"I don't know too much about the specifics of the franchise, but I'm sure I will soon," Emanuel said. "I'm going to do my research, that's for sure. I know they're an up-and-coming bunch that wants to win again badly."
As the Friday starter for one of the top-ranked college programs in the country, Emanuel undoubtedly was undoubtedly surrounded by plenty of intrigue entering the Draft. He gets the job done, albeit without overwhelming stuff.
"He's been a fixture in that UNC rotation and dominant in the ACC, which is as good as college baseball gets," said Astros director of amateur scouting Mike Elias. "That's high-level experience he's bringing to the table."
Emanuel's fastball tops out around 91 mph, his breaking stuff is fringy and he has a solid changeup. The lefty said that's his main area of focus for improvement, whether he signs or not.
"Your stuff always needs to be better," Emanuel said. "The velocity on the fastball is getting toward the mid-90s, and the breaking ball could use a little more bite."
Yet what he lacks in pure stuff, Emanuel makes up for with pitchability. He has excellent command and knows how to mix his pitches extremely well, having walked only 27 batters in 120 innings for UNC so far this season.
"My ability to pitch around the edges and attack hitters is my strength," Emanuel said. "I'm grateful the Astros saw those skills in me."
Originally drafted out of high school in the 19th round by the Pirates in 2010, the Woodstock, Ga., native instead honored his commitment to UNC, where he's had a stellar college career. He went 9-1 with a team-best 2.33 ERA as a freshman in 2011 and followed that season up by posting an 8-4 record and a 1.96 ERA in '12. Through the regional round of NCAA Tournament play this season, he has again been outstanding, posting an 11-3 record with a 2.70 ERA to rank among UNC's all-time best in a variety of categories.
A lack of a true out pitch seems to be Emanuel's key limitation, but at 6-foot-4 and 215 pounds, he's big and strong and understands his craft, giving the Astros hope he'll be a workhorse at the back end of their big league rotation in the future.
"We liked that he's a crafty thrower," Elias said. "He's a pitchability left-hander that spots up his pitches. When you have a competitor like that, it checks off a lot of boxes."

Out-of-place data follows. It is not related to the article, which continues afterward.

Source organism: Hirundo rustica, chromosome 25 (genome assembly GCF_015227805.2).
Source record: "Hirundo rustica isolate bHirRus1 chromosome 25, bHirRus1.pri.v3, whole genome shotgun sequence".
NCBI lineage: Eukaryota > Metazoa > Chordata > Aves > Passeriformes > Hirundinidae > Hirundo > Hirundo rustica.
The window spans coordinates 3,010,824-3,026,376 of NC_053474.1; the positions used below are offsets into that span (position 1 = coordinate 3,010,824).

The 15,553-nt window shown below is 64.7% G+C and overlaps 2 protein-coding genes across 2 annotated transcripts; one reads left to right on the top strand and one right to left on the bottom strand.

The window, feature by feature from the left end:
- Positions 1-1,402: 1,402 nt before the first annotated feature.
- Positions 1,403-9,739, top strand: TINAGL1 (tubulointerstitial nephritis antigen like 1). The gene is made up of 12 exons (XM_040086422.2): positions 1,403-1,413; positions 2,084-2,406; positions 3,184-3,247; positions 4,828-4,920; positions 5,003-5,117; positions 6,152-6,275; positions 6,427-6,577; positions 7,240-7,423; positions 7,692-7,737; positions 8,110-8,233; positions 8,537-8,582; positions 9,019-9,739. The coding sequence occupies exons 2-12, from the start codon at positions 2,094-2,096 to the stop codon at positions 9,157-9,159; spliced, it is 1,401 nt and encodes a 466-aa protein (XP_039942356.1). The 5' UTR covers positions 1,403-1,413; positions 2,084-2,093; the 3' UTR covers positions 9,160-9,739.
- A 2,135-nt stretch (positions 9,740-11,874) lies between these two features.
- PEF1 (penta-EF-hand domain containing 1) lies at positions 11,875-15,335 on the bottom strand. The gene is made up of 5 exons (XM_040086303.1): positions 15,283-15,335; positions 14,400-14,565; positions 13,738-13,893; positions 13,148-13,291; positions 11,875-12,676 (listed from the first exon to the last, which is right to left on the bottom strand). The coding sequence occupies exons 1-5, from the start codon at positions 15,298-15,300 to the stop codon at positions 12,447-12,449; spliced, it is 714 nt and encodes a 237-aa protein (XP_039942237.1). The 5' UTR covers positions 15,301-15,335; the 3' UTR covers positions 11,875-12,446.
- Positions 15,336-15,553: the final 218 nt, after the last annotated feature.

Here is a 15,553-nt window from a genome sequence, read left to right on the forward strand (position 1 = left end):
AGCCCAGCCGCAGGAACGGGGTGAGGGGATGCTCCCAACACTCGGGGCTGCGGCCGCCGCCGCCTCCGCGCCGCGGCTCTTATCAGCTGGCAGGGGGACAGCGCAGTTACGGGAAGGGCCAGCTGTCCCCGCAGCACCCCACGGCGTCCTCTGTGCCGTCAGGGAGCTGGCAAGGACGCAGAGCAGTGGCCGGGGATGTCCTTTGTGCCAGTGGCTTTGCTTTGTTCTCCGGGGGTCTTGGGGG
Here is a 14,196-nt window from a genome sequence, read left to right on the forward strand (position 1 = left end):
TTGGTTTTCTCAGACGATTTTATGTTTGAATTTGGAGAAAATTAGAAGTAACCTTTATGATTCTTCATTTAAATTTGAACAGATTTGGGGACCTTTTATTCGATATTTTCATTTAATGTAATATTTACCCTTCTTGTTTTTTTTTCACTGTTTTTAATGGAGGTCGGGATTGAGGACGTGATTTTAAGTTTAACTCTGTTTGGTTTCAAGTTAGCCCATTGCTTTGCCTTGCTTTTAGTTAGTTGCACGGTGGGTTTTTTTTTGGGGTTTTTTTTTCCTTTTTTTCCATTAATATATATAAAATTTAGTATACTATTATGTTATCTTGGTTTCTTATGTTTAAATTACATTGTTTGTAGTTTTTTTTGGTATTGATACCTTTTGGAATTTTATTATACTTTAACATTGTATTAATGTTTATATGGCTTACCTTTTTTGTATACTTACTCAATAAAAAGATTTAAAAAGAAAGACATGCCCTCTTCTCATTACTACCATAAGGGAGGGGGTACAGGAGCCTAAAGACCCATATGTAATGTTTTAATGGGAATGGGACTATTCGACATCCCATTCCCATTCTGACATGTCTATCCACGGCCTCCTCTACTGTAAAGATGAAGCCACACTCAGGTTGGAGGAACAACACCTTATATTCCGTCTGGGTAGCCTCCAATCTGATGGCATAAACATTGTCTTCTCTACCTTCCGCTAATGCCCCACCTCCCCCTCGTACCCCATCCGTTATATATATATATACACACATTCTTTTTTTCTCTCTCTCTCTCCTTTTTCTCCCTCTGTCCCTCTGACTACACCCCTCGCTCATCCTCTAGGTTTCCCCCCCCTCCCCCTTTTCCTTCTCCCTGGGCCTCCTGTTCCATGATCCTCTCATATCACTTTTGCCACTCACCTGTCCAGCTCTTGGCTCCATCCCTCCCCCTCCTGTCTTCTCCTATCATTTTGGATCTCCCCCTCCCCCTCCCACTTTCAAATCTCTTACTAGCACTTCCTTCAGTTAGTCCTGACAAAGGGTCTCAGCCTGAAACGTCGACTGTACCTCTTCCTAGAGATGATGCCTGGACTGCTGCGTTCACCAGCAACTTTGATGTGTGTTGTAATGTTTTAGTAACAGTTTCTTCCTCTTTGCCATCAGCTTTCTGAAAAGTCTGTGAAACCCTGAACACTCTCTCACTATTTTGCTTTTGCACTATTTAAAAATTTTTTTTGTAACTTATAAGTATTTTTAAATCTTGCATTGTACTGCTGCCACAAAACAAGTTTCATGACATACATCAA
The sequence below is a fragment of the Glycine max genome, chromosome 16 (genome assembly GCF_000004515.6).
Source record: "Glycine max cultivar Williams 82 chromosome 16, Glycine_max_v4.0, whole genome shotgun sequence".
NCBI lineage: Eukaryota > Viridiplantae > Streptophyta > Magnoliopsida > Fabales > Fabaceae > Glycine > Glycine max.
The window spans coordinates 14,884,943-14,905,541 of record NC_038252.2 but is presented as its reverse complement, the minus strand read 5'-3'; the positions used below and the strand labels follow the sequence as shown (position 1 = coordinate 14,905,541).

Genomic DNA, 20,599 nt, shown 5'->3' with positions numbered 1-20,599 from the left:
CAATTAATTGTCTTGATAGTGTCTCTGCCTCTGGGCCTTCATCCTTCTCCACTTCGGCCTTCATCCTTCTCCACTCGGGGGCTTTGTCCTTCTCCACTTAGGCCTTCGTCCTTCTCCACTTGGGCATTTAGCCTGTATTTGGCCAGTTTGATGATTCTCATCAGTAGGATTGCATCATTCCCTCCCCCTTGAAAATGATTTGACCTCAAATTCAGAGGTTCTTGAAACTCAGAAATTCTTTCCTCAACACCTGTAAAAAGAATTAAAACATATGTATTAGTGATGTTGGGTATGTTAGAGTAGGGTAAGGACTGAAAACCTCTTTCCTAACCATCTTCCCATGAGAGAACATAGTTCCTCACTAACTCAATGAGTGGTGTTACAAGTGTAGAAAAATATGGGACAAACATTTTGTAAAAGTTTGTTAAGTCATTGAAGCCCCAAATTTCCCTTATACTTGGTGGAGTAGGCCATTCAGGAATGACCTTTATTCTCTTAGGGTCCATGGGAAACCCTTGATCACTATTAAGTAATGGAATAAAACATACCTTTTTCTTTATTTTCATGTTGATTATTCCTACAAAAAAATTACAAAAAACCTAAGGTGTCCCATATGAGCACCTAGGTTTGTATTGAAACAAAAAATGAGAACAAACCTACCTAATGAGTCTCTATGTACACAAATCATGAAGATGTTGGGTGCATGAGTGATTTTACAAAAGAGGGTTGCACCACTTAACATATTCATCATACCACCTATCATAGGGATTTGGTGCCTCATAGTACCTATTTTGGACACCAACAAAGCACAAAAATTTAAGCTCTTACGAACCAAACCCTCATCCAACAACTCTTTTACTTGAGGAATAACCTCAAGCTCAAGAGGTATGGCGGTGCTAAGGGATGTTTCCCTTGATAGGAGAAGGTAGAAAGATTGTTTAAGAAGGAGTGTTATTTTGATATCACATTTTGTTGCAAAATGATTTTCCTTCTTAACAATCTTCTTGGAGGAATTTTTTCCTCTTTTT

Emanuel is still a junior, and another year could potentially make him millions of dollars if he moves up Draft boards. But Emanuel said he hasn't given much thought to a decision yet.
"We played in Minute Maid Park earlier this year with Carolina [in the College Classic], and the park is really nice," Emanuel said. "It's thrilling that I might get a chance to play there for real, as a big leaguer. Right now, I have no idea whether that'll be any time soon. It's something that will have to wait until after the [College] World Series."
The Astros took a pair of Vanderbilt teammates, first baseman Conrad Gregor and second baseman Tony Kemp, in the fourth and fifth rounds, respectively, before nabbing high school catcher Jacob Nottingham in the sixth round.
Outfield became a priority after that, as Houston nabbed a pair of center fielders in South Florida junior James Ramsay and California high schooler Jason Martin in the seventh and eighth rounds, respectively.
Brian Holberton, one of Emanuel's college teammates, could be joining him at the next level; the Astros selected Holberton in the ninth round. Houston completed its Day 2 haul by taking Virginia high school lefty Austin Nicely.
"Big picture, I feel like we executed part of a strategy that dovetails with what we did last year," Elias said. "Last year, we got some very exciting, young, talented high school kids supplemented by polished college players. I think we injected quite a bit of polish in there this year with position players from big schools and big, tested arms. The youth was more sprinkled in this time around."